An ageless guide explains Japan
She is the oldest active tour guide of the 20,000 registered with the Korea Tourism Organization. She was licensed by the Ministry of Land, Infrastructure and Transport in 1974 as a Japanese translator and guide and has been working for 40 years.
The daughter of a wealthy landowner in Nonsan, South Chungcheong, Song was born in 1928 and graduated from Gyeongseong Girl’s Education School in March, 1946. After graduation, she taught at a girls’ high school and then moved to Busan when she married. She was offered a job as a tour guide by an executive who came to the academy where she was teaching Japanese. She has worked for several noted Japanese politicians and flocks of ordinary tourists from both Korea and Japan.
Over the years, Song has shown the sights of Gyeongju to Japanese politicians such as former Prime Minister Morihiro Hosokawa and Tetsundo Iwakuni, once a leading Democratic Party member of the Diet of Japan. A tourist company in Seoul that organized the excursion for the two men asked Song to be their guide after hearing of her reputation. “How could you explain both Korea’s and Japan’s history so thoroughly?” Hosokawa exclaimed after her tour.
Japanese people who have toured with her once look for her again. The History Research Council from Japan, whose members are professional and amateur Japanese historians, ask for her to guide them to visit historical sites of the several Japanese invasions of Korea. They react with astonishment at her wide knowledge and enthusiasm.
Song has hundreds of thank-you letters in her house from Japanese tourists and was cited as an excellent Japanese-speaking guide in the June 2000 issue of the academic journal “Researching History,” published by the History Research Council in Japan. That admiration is reciprocal.
“How the Japanese History Research Council steadily studies Korean history is sometimes frightening,” Song said. “There should be many more Korean people who quietly study Japanese history instead of just being outraged at their atrocities.”
Song has also guided many Koreans visiting Japan. From 1995 to 2005 she led tours known as “Ship of a Busan Boy,” organized by a Korean newspaper. The tours were an effort to teach Korean youth about Korean and Japanese history and to give them a taste of traditional Japanese culture.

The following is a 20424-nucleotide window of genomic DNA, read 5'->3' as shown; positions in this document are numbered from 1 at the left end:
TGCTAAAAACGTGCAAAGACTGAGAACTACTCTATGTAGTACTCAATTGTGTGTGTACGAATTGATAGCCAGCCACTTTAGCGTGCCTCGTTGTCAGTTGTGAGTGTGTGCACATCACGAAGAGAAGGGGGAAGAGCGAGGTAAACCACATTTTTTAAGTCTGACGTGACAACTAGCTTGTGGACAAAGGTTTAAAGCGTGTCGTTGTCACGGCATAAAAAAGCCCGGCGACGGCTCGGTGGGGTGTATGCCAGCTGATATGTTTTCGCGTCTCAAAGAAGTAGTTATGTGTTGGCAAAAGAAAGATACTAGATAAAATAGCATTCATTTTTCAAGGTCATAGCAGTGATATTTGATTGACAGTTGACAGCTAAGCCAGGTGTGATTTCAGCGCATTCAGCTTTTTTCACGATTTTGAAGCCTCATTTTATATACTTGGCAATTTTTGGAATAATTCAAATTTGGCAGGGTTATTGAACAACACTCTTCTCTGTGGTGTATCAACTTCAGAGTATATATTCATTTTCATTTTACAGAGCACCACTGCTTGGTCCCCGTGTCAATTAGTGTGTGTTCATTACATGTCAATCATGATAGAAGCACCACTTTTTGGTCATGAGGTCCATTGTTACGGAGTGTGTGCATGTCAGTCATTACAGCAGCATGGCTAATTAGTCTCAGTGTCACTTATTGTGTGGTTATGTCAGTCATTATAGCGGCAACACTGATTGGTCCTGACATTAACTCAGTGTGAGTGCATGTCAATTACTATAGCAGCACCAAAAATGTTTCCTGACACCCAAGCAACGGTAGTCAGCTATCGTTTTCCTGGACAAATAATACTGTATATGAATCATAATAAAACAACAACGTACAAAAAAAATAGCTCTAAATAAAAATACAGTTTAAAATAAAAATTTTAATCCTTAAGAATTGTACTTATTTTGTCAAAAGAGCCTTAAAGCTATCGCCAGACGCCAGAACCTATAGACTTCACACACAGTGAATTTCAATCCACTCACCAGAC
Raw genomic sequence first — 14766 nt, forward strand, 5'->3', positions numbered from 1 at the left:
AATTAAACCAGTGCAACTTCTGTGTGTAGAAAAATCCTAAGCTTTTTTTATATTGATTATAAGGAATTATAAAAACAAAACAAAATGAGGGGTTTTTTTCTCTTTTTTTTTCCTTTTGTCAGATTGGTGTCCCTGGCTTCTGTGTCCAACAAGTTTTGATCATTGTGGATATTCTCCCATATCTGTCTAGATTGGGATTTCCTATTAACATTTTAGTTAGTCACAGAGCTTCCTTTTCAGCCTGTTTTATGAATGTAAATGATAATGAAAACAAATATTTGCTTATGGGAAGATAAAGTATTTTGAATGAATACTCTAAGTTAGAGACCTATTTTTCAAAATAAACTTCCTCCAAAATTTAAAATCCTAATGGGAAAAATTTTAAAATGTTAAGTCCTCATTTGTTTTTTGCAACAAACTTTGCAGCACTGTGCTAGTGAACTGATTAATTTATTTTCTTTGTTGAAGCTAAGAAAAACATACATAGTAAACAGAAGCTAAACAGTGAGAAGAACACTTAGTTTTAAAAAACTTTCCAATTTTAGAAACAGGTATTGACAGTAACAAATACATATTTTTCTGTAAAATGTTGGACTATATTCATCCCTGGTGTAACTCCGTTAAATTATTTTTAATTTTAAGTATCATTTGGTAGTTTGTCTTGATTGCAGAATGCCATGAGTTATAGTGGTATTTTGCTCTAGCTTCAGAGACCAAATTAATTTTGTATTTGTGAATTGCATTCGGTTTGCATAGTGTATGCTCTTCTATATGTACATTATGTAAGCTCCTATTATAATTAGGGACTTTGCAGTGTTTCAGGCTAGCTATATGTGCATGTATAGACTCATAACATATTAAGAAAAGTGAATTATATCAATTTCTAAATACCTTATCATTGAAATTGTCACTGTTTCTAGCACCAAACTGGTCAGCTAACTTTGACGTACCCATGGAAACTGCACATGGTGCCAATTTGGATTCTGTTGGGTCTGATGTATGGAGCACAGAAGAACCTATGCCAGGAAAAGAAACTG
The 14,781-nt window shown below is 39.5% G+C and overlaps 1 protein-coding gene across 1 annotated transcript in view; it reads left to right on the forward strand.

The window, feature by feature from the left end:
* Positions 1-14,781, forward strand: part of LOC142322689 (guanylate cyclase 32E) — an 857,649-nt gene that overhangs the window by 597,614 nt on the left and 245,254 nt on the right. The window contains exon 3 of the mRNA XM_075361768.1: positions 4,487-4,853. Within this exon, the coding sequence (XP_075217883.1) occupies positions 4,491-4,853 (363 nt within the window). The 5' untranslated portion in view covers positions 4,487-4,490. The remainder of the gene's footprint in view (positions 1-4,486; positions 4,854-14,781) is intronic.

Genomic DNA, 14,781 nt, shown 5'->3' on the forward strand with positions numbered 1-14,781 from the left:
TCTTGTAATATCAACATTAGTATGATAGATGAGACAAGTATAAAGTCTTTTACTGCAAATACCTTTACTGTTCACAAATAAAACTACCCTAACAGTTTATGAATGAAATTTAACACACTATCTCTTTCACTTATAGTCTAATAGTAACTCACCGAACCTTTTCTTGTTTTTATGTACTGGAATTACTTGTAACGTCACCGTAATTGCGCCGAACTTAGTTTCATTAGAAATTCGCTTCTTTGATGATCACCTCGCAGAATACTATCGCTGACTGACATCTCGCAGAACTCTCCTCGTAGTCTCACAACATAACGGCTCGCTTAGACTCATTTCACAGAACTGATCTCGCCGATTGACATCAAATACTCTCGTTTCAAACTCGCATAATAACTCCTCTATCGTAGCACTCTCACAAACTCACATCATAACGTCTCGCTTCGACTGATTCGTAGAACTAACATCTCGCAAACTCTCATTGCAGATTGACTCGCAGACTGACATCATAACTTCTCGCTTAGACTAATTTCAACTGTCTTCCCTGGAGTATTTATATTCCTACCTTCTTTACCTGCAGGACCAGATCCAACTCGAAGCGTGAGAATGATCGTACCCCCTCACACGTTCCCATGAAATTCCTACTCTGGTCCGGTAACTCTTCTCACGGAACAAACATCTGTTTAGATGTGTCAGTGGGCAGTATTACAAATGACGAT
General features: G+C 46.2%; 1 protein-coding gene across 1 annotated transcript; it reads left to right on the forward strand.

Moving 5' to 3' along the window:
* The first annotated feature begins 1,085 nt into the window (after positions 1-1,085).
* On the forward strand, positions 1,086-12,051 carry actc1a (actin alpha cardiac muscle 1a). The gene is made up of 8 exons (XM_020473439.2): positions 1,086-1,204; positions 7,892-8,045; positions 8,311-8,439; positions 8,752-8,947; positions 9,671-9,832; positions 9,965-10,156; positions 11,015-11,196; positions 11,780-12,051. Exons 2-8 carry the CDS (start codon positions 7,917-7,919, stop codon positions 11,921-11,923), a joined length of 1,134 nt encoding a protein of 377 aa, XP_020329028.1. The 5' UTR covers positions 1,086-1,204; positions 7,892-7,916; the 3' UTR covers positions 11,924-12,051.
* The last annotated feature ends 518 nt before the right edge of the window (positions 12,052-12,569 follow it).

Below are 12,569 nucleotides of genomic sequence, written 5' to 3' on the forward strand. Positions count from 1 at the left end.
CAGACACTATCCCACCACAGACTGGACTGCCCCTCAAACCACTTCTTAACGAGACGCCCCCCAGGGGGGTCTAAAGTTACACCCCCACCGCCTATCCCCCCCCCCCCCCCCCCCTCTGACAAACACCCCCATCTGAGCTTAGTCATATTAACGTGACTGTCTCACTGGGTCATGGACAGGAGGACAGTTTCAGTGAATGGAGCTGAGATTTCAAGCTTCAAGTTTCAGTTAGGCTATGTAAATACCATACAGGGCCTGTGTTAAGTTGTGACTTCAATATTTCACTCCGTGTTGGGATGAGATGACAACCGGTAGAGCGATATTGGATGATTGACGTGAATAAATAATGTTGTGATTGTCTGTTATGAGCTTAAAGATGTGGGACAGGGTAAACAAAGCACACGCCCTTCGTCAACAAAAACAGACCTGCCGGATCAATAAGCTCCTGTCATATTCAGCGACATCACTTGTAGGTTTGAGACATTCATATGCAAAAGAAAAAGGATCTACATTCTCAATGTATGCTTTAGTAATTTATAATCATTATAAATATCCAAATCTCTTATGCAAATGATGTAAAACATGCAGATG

Just before Song returns to Korea after a tour in Japan, she goes to her regular bookstore at the port of Izuhara to buy a current-events magazine to understand the latest trends in Japan and use the information in her presentations.
She used to guide Koreans going to the main Japanese islands from Busan and Japanese tourists coming to Korea, but now she concentrates on tourists going to Tsushima from Busan by ship. While even some young guides get queasy on board, Song boasts of having never been seasick. She is strong enough, she continues, to climb to the top of the Eboshitake Observation Platform in Tsushima more quickly than most young tourists, and still stands as she discusses historical information while her bus rolls along. “I am fully alert, thinking that ‘tourists are gods,’” she said.
She arrives at the Busan International Passenger Terminal two-and-a-half hours before her ship is due to depart, reading a list of tour group members that indicates ages and jobs so she can tailor her presentation to them. After the trip, she calls her guests personally to ask about any inconvenience they experienced so she can fix it the next time.
She still favors that long-time emblem of Japanese tour groups: a flag to allow her brood to find her easily. These days, she complains, young tour guides make the tourists wear badges instead of using a flag because it is more convenient for them. She says she thinks they should use a flag, putting the tourists’ convenience before that of the guide.
She wore suits when she was young, she said, but now dresses a bit more casually. She scolds younger guides who arouse her ire with their garb or presentations; guides coming and going to Japan are afraid of “big sister,” she laughs.
“Guiding a tour group might seem easy, but it’s a job for a civilian diplomat,” Song said. “Foreign tourists judge a country’s cultural level according to the guide’s language and class. My dream is to die a few days after I’ve done my last tour group perfectly. Then I can be a guide in heaven.”
She has two other mottos, “When you are lazy there will be misfortune and when you are busy there will be luck,” and “Live up to your reputation.” Like an actor whose wish is to die on stage, Song says she’s going to guide tourists as long as she is able to live up to those standards.
BY KIM SANG-JIN [firstname.lastname@example.org]